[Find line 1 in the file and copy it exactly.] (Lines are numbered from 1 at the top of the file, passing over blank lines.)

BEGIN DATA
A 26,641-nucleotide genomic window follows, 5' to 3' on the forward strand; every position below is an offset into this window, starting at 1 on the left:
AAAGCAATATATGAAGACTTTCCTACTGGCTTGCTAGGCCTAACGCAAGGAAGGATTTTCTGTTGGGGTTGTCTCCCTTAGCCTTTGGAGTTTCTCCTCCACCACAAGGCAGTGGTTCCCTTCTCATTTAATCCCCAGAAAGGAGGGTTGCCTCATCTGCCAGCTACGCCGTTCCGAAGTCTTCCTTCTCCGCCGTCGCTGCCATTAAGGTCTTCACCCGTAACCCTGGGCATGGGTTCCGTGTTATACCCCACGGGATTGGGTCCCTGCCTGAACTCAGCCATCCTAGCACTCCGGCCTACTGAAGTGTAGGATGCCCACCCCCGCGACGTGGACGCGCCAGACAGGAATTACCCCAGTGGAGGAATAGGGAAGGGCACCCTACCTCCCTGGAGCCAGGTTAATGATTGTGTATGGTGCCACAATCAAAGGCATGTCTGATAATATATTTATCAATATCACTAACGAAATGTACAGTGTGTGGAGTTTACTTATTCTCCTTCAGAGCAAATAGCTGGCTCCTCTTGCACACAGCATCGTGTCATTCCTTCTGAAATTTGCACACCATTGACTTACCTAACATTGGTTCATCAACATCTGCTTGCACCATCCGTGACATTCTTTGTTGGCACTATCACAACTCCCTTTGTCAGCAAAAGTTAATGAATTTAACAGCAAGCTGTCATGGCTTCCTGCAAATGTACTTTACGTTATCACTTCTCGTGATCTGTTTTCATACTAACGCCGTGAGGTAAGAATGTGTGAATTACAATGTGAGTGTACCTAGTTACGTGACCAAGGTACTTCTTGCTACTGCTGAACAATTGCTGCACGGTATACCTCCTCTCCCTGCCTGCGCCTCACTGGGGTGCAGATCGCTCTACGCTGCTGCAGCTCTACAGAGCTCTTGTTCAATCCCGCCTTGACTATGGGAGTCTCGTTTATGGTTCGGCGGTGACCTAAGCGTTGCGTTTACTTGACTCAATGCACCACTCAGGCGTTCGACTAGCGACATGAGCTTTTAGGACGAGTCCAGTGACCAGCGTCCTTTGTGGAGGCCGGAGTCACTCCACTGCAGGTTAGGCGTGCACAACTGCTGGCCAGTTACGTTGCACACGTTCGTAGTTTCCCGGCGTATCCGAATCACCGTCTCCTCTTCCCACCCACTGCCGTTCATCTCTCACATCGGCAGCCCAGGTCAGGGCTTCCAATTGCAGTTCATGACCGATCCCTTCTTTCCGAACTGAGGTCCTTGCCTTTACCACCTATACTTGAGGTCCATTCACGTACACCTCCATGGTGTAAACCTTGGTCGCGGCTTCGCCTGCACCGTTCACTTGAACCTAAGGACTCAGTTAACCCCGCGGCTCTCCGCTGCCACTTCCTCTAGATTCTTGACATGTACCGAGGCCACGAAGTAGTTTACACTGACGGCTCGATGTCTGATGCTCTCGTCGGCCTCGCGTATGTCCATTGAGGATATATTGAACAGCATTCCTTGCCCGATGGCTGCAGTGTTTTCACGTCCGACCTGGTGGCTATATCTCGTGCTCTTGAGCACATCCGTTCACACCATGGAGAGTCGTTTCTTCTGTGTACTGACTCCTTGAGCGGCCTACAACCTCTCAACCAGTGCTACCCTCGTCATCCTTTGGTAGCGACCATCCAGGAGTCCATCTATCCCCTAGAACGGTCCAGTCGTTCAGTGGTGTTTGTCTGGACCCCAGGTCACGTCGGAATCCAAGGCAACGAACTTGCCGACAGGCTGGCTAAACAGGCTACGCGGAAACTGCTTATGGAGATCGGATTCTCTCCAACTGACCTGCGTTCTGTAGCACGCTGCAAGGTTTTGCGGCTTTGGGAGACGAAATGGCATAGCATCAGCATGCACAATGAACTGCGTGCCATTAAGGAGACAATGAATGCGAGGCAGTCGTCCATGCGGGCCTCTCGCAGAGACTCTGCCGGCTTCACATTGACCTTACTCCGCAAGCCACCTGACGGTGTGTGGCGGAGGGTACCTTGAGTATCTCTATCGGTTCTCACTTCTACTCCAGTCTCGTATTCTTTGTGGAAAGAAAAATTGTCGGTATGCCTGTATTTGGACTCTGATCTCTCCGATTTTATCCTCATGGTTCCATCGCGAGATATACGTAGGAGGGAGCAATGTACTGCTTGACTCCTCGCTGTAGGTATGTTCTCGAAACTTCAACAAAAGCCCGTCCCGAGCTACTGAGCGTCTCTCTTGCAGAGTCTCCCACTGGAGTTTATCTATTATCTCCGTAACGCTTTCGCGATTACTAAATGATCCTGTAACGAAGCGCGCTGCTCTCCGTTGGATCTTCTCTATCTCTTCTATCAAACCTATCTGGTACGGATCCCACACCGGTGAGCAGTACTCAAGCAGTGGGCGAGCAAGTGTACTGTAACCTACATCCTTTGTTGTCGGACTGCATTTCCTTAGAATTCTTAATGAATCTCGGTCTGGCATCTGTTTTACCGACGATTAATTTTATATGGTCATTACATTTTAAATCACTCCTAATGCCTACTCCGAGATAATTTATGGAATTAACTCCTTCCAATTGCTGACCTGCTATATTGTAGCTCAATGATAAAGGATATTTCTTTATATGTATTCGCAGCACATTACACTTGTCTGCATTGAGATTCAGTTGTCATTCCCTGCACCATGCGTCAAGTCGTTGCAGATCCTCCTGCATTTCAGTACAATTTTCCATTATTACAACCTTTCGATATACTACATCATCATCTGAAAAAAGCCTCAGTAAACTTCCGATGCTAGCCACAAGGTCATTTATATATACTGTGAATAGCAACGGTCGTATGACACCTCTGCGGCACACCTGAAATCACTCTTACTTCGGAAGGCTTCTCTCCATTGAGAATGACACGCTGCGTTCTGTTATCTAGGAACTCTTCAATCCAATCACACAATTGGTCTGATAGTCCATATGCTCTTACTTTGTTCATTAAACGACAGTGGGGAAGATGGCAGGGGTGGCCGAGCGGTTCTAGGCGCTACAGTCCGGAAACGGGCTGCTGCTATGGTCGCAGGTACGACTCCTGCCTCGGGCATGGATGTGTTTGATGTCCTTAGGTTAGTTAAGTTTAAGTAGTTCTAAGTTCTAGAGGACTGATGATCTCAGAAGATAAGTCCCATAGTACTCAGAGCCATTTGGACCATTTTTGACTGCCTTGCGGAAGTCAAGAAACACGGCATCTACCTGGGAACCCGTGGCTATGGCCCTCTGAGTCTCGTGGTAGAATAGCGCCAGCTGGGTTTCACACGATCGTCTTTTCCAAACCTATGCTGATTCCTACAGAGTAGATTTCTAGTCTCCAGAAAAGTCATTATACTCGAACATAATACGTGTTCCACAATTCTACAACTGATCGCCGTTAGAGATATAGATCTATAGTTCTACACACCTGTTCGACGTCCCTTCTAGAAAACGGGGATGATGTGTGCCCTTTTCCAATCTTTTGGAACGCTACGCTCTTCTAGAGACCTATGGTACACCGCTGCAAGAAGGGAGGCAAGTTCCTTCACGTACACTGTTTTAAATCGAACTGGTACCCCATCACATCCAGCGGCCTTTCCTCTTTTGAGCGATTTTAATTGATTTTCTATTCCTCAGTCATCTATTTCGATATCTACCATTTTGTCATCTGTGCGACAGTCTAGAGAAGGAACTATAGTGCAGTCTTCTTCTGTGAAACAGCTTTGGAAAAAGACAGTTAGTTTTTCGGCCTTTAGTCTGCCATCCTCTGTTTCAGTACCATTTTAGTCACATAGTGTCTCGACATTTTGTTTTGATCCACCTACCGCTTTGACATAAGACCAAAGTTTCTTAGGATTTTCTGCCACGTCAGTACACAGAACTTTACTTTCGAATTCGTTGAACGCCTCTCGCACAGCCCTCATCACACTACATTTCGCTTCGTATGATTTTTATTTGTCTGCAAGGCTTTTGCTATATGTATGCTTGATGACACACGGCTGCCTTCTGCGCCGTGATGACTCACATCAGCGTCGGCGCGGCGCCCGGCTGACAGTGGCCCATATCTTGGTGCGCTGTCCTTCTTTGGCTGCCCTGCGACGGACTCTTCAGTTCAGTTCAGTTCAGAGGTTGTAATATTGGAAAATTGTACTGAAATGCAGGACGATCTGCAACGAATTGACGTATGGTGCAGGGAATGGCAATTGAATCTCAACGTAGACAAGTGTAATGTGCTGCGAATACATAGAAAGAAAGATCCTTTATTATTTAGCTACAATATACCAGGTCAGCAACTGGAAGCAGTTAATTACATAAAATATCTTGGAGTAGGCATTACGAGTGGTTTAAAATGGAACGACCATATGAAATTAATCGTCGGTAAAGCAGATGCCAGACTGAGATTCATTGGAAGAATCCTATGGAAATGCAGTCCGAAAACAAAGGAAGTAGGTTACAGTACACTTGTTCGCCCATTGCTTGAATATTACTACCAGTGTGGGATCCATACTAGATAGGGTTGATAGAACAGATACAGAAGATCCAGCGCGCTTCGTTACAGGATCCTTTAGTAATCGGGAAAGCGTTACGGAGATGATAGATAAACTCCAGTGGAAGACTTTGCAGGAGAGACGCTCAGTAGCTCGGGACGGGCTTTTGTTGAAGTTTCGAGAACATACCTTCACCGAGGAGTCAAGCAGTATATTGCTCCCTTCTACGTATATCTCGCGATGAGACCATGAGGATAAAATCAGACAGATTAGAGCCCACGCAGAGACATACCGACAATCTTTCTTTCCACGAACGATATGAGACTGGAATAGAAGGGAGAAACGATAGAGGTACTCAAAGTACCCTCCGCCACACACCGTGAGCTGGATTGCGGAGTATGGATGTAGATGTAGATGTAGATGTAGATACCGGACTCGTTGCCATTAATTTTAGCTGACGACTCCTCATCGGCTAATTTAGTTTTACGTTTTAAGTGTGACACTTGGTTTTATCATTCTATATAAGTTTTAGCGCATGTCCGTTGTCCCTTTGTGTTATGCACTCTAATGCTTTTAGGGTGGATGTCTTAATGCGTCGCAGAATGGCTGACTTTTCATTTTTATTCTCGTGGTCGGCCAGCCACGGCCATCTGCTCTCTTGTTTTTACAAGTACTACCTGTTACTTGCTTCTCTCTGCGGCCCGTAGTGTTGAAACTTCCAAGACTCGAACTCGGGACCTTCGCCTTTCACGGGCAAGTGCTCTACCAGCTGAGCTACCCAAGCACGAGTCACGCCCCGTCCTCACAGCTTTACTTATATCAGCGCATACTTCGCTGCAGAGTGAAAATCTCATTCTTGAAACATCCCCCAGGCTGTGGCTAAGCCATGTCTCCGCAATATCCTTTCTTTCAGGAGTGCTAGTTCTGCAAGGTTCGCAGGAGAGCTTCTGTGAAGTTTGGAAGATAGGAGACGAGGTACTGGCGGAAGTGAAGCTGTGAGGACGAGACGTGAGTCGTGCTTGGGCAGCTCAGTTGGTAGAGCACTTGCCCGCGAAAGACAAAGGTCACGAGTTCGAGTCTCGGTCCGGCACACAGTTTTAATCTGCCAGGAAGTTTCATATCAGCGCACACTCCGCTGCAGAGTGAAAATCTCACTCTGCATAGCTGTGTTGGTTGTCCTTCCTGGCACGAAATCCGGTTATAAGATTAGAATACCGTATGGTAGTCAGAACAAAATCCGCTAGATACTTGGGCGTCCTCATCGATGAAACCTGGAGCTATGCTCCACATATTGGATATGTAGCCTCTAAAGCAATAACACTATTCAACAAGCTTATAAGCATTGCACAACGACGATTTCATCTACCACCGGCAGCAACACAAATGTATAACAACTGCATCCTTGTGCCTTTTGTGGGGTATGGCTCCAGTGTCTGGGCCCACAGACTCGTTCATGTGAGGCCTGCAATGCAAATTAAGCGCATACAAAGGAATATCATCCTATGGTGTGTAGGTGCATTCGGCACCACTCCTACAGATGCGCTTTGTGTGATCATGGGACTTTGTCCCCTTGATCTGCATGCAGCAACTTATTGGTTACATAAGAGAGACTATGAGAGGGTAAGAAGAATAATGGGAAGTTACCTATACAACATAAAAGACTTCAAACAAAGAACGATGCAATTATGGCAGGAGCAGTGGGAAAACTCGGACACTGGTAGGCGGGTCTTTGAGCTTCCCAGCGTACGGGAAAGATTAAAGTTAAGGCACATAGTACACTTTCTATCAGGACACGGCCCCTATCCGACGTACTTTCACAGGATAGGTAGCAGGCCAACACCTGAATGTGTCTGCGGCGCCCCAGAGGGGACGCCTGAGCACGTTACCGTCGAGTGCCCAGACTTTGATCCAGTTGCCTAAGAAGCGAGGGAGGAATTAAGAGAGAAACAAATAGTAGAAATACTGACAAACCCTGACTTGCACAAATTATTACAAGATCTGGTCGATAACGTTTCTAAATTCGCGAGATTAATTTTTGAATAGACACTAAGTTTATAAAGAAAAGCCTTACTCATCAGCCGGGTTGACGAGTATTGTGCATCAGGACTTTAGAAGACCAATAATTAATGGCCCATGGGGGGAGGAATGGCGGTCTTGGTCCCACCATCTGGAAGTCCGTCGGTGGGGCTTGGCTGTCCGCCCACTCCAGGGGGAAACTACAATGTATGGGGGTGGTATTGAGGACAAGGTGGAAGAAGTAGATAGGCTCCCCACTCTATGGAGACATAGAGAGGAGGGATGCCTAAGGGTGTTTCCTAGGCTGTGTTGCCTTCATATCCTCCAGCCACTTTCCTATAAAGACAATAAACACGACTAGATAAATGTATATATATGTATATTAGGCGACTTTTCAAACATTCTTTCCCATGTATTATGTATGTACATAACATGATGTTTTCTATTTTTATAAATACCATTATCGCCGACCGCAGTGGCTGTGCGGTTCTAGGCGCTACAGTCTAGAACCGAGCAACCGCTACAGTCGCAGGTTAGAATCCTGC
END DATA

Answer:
A 26,641-nucleotide genomic window follows, 5' to 3' on the forward strand; every position below is an offset into this window, starting at 1 on the left: